Matthew Hooton and paid Labour shill Rob Salmond have been going hammer and tongs on the UBI proposal from Labour.
For those who weren’t aware of the discussion Labour put up a proposal, un-costed, with scant detail that the state pays everyone over 18 a universal basic income. The suggested amount is around $200.
There is no other detail about how such a massive welfare grant could be afforded and in the absence of any meaningful information from Labour, others including myself, have tried to work it all out.
That in turn has sent Rob Salmond, and from his reaction it shows it much to be his idea, into a mad frothing spin full of vitriol, spite and ad hominem attack against anyone who dares speak ill of the UBI.
Matthew has written a column at NBR and Rob Salmond has responded to that with another ad hominem attack against Hooton at Public Address. Salmond objects to every suggestion of David Farrar, Jim Rose and Matthew Hooton and basically calls them liars. He doesn’t, of course, put up any number at all.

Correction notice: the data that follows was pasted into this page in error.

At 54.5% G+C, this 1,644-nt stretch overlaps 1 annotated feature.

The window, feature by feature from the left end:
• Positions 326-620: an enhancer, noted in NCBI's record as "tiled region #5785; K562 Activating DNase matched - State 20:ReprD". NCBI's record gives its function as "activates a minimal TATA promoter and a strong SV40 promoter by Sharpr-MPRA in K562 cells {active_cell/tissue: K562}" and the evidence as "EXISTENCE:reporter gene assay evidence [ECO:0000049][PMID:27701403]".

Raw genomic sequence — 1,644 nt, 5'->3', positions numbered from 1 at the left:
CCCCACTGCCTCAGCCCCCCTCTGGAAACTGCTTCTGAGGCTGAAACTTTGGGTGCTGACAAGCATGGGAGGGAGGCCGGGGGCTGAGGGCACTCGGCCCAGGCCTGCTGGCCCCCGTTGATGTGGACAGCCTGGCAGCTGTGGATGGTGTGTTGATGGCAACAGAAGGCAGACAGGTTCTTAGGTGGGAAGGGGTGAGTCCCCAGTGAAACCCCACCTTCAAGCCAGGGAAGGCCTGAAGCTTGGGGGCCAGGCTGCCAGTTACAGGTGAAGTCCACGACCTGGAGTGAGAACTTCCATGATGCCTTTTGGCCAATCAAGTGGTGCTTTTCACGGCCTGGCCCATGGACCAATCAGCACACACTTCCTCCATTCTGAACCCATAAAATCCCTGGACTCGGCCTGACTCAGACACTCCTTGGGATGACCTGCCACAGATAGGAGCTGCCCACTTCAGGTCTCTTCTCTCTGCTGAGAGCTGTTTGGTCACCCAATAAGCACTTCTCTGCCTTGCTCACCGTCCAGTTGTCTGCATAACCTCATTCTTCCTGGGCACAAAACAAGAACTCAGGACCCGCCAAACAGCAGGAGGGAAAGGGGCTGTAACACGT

Matthew Hooton’s response to that attack is brilliant, and exposes yet again the lack of intelligence from the sole defender of the UBI, Rob Salmond.
Just a few brief(ish) points.
1) For those with a subscription or working for someone who has one (and I think students at some universities), the actual column is here:http://www.nbr.co.nz/opinion/ubi-just-cynical-ploy-increase-welfare-and-tax-mh
2) The column makes clear at the outset this is an idea not policy. The word policy appears only once, and in the sentence: “It’s difficult to think of a policy proposal with more going for it.” I don’t know why Rob claims I said it was Labour Party policy. The column also makes clear I support a UBI in principle and I outline the key policy benefits, especially around EMTRs, administrative savings and reducing indignity for beneficiaries. I mention the huge amount of work that Lockwood Smith did in opposition in the 2000s trying to make something like a UBI work. (In fact, and I don’t mention this, I first encouraged him to do so when he became National revenue spokesman after the 2005 election). Read more »